Today, I am writing my last post in this SLog. Today, I shall be writing about sorting algorithms. The algorithms that I will be talking about are selection sort, quick sort, and merge sort. First, however, I will be talking about efficiency.
The efficiency of an algorithm is determined by how long an algorithm can be expected to run for before completing given a size of input. We usually count the amount of steps an algorithm can take to complete in the best case, average case, and the worst case. We classify algorithms into groups of algorithms that grow at different speeds with increasing input size . A best case for an algorithm is usually when the input is a sorted list, and therefore nothing needs to be done. A worst case could be a randomly sorted list or a list that is sorted backwards. In this case, the algorithm needs to go through the most steps possible in order to sort the list. The complexities of these groups is denoted by , where is a class of functions. When we determine whether a runtime of an algorithm is within a certain class of algorithms, we only look at the fastest growing part of the algorithm. For example, given that the function describes the worst case runtime of an algorithm, , because is the fastest growing portion of the algorithm. Furthermore, saying that a function is in is to say that will perform no worse than $cf(n)$ as the input size increases.
In this article I will be mostly looking at the worst case runtime of algorithms.
Now you may think that an algorithm with a worst case runtime of will always be faster than an algorithm with, say a complexity of (which is constant time). However, this is not always the case. Let (and therefore , and let (and therefore . If we look at this on a graph, we get the following:
Until the algorithm with complexity reaches the breakpoint, that is, when , the algorithm with a constant worst case runtime of 100 steps will have worse performance than the algorithm with complexity . Thus, we must choose which algorithm to use for the job at hand. The algorithm that does poorly on large inputs may do the best on small inputs, and the algorithm that performs poorly on small inputs may scale better than other algorithms for large inputs.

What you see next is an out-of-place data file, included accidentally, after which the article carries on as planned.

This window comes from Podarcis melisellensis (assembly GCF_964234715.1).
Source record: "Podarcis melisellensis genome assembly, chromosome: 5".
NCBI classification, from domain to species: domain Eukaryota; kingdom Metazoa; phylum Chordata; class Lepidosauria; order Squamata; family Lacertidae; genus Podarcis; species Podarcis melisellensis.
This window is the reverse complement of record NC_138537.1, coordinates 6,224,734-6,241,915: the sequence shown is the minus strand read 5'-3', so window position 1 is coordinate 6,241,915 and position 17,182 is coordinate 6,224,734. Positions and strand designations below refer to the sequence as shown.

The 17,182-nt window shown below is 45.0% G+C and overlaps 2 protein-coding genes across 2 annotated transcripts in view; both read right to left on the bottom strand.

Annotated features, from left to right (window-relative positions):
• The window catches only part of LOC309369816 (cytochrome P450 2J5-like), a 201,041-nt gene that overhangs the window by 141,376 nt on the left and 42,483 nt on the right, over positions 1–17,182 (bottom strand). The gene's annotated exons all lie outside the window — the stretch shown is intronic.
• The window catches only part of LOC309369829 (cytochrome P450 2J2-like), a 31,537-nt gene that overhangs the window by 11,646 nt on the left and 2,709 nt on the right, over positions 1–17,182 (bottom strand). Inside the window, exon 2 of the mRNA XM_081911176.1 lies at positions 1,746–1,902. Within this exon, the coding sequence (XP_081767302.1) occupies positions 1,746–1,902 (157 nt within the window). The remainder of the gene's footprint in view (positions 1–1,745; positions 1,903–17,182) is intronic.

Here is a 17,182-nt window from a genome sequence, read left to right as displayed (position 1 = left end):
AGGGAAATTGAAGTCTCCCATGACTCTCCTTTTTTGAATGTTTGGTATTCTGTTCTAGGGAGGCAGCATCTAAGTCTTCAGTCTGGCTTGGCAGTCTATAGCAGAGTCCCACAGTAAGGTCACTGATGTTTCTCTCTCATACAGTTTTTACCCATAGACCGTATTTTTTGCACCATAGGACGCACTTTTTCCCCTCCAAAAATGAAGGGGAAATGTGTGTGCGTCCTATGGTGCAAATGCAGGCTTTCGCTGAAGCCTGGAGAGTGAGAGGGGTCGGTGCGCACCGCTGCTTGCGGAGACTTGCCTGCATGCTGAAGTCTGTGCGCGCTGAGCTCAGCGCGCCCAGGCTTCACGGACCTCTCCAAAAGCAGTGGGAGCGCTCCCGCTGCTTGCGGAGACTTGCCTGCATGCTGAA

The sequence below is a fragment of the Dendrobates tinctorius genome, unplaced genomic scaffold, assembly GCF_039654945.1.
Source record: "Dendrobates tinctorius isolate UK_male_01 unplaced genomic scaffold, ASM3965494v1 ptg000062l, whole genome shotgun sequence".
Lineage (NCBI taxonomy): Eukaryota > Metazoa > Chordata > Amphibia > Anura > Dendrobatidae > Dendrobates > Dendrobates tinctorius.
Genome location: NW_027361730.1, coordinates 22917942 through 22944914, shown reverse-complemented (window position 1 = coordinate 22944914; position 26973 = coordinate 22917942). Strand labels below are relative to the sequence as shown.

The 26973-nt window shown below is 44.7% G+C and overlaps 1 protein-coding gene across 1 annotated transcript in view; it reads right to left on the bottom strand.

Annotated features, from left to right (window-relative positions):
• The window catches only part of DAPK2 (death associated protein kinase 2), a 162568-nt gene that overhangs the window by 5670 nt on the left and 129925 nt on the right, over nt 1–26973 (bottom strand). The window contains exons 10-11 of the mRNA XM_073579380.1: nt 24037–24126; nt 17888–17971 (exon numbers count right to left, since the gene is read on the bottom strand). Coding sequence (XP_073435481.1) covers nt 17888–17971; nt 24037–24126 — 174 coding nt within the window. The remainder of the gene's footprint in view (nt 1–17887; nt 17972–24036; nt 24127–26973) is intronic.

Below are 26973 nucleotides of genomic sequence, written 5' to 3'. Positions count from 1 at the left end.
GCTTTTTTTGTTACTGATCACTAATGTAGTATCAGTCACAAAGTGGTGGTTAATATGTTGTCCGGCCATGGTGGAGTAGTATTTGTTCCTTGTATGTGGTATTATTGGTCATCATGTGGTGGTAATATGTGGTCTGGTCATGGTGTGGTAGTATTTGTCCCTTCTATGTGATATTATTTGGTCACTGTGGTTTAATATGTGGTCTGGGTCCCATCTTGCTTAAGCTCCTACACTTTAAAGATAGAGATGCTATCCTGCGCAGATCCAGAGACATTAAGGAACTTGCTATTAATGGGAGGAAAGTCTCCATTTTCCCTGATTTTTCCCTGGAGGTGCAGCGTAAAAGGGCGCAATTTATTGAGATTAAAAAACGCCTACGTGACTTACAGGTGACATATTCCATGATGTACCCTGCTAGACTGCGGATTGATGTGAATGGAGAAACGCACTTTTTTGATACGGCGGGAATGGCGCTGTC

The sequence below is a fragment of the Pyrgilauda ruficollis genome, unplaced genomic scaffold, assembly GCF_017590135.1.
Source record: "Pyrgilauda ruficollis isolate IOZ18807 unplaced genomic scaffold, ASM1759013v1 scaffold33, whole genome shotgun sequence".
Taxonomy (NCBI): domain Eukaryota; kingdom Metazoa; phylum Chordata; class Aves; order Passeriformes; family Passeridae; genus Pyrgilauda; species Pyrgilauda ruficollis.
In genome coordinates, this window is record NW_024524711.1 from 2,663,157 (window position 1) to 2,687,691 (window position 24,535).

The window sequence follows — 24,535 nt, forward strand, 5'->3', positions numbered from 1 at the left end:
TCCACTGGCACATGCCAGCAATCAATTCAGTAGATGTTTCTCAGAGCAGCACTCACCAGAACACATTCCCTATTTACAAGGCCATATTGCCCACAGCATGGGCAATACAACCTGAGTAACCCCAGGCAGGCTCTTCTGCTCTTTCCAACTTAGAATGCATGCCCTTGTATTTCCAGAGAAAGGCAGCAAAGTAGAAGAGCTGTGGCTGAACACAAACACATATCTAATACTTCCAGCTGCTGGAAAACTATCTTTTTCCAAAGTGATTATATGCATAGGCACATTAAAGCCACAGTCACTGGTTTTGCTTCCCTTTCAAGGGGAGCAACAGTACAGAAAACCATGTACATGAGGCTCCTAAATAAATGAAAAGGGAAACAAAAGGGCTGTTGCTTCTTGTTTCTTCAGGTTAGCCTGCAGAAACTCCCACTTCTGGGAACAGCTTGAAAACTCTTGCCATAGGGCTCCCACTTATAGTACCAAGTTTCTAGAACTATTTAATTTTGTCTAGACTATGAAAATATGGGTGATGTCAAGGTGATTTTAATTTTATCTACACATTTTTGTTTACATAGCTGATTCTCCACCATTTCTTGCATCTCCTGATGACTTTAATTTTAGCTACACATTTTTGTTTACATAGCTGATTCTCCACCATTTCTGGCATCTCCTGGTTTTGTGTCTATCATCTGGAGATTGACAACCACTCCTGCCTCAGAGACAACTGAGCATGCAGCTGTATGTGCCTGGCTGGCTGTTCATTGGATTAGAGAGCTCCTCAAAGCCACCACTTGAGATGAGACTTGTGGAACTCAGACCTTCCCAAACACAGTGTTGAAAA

Now, I will move on to the sorting algorithms.
Selection sort consists of scanning the list to find the smallest element and putting it as the first element in the list. Then, scan the list and find the next smallest element, and so on until the list is sorted. Because this process happens times, the number of steps required to sort the list in any case is times. Since it takes the same number of steps for any set, because it has to go through the same process whether the list is sorted or reversed, it has a complexity of .
Here is an animation of the Selection Sort algorithm in action:
A Quick sort algorithm chooses a pivot (doesn’t matter which element), and reorders the list based on its relation to the pivot. If an element is smaller than the pivot, it is placed before the pivot. If an element is larger than the pivot, it is placed after the pivot. Then, the algorithm is applied recursively on the two partitions that result from this operation. After every partitioning operation is performed, the pivot is in its final position.
This algorithm is called a quick sort because it is surprisingly quick. Chances are that the pivot that you pick every time will be somewhere the middle of the list, which means that each time the list(s) will be divided in two. Its worst case complexity is , but that is rare, as the pivot would need to be the first or last element after each partitioning operation (this has a probability of ). Its average case and best case complexities are all .
Merge sort is an algorithm in which the elements of a list are split into the smallest portions possible, and then compared to the element adjacent to each element. Then, the groups of sorted elements are compared to the adjacent group, and so on. Finally, the list is rejoined, and the sort is complete.
This algorithm is actually one of the first sorts that I looked into. This sorting algorithm has a worst case, average, and best case complexity of . Merge sort works better than quick sort when data can be accessed sequentially (that is, one at at time in sequence). It also does slightly better than quick sort in the worst case, even though they are both in the same class of algorithms, that is, .
Here is an animation of the Merge Sort in action:
Next week, the finals start. I hope that I’ll be ready for my exams, even though I certainly do not feel ready at the moment. CSC148 has been interesting and enjoyable, and I am looking forward to my next courses in the Computer Science program.
I got the data on how the algorithms worked (and some of the analysis), the animations to illustrate how the algorithms worked, and the Big-O complexities for each of the algorithms from the following pages on Wikipedia. These links were accessed on December 6, 2013 at around 11pm EST. The links are all permalinks to the revision that I used as a reference.